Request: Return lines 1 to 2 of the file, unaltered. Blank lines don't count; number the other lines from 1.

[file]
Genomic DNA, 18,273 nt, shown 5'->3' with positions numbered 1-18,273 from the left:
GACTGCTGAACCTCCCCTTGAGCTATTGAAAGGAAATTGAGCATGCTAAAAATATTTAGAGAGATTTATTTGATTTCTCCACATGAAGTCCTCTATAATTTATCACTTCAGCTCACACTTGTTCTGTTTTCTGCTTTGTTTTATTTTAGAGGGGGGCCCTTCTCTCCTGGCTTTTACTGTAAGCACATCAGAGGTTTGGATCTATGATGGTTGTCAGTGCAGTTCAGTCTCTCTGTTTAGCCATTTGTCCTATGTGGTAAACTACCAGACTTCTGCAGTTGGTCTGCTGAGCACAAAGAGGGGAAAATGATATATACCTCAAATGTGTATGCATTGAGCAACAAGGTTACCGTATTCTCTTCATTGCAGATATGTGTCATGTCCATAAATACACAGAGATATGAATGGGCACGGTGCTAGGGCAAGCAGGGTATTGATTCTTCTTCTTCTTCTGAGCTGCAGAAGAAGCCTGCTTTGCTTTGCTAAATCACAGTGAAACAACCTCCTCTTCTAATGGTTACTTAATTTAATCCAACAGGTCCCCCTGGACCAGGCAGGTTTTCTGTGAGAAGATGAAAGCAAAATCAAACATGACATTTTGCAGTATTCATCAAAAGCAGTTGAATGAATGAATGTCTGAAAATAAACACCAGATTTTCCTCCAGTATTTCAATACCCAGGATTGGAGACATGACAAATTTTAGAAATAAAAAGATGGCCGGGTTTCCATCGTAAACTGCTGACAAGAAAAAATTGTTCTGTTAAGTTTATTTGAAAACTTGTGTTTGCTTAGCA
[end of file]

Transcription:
Genomic DNA, 18,273 nt, shown 5'->3' with positions numbered 1-18,273 from the left:
GACTGCTGAACCTCCCCTTGAGCTATTGAAAGGAAATTGAGCATGCTAAAAATATTTAGAGAGATTTATTTGATTTCTCCACATGAAGTCCTCTATAATTTATCACTTCAGCTCACACTTGTTCTGTTTTCTGCTTTGTTTTATTTTAGAGGGGGGCCCTTCTCTCCTGGCTTTTACTGTAAGCACATCAGAGGTTTGGATCTATGATGGTTGTCAGTGCAGTTCAGTCTCTCTGTTTAGCCATTTGTCCTATGTGGTAAACTACCAGACTTCTGCAGTTGGTCTGCTGAGCACAAAGAGGGGAAAATGATATATACCTCAAATGTGTATGCATTGAGCAACAAGGTTACCGTATTCTCTTCATTGCAGATATGTGTCATGTCCATAAATACACAGAGATATGAATGGGCACGGTGCTAGGGCAAGCAGGGTATTGATTCTTCTTCTTCTTCTGAGCTGCAGAAGAAGCCTGCTTTGCTTTGCTAAATCACAGTGAAACAACCTCCTCTTCTAATGGTTACTTAATTTAATCCAACAGGTCCCCCTGGACCAGGCAGGTTTTCTGTGAGAAGATGAAAGCAAAATCAAACATGACATTTTGCAGTATTCATCAAAAGCAGTTGAATGAATGAATGTCTGAAAATAAACACCAGATTTTCCTCCAGTATTTCAATACCCAGGATTGGAGACATGACAAATTTTAGAAATAAAAAGATGGCCGGGTTTCCATCGTAAACTGCTGACAAGAAAAAATTGTTCTGTTAAGTTTATTTGAAAACTTGTGTTTGCTTAGCA